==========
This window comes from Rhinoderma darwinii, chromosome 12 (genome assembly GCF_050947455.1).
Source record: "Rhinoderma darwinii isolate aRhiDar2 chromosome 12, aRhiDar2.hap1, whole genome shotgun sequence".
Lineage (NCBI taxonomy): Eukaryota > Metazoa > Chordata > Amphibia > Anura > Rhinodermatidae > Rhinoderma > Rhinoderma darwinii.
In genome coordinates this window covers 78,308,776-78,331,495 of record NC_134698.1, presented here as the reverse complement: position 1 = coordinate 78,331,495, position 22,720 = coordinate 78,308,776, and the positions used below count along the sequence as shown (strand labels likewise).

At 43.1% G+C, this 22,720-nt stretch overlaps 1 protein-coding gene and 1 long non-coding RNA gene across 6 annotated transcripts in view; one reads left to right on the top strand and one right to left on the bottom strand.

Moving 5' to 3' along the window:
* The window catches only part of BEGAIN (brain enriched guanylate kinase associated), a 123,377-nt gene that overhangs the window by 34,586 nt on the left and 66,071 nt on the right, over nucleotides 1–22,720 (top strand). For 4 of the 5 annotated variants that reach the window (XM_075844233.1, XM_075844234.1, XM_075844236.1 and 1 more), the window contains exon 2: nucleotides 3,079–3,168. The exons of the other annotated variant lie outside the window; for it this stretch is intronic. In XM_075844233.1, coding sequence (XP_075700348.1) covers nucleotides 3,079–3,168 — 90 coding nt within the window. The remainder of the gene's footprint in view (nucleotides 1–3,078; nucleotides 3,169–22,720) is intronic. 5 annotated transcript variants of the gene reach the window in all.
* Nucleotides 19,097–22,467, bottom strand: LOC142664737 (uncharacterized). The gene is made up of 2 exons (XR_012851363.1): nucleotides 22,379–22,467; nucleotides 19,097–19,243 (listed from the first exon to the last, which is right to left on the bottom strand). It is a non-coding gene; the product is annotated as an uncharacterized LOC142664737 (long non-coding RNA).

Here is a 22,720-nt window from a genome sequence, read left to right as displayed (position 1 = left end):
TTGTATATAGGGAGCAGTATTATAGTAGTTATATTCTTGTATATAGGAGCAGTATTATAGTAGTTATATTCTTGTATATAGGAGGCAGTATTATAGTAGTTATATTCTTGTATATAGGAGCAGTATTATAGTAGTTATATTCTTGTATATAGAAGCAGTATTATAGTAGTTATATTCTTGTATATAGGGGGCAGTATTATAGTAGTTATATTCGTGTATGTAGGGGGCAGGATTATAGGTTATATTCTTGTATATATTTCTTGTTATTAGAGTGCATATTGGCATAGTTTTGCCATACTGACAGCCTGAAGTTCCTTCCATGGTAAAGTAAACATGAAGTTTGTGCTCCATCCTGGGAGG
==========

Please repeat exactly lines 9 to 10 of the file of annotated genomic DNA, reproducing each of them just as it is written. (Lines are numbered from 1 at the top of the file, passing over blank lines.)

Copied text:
Here is a 22,720-nt window from a genome sequence, read left to right as displayed (position 1 = left end):
TTGTATATAGGGAGCAGTATTATAGTAGTTATATTCTTGTATATAGGAGCAGTATTATAGTAGTTATATTCTTGTATATAGGAGGCAGTATTATAGTAGTTATATTCTTGTATATAGGAGCAGTATTATAGTAGTTATATTCTTGTATATAGAAGCAGTATTATAGTAGTTATATTCTTGTATATAGGGGGCAGTATTATAGTAGTTATATTCGTGTATGTAGGGGGCAGGATTATAGGTTATATTCTTGTATATATTTCTTGTTATTAGAGTGCATATTGGCATAGTTTTGCCATACTGACAGCCTGAAGTTCCTTCCATGGTAAAGTAAACATGAAGTTTGTGCTCCATCCTGGGAGG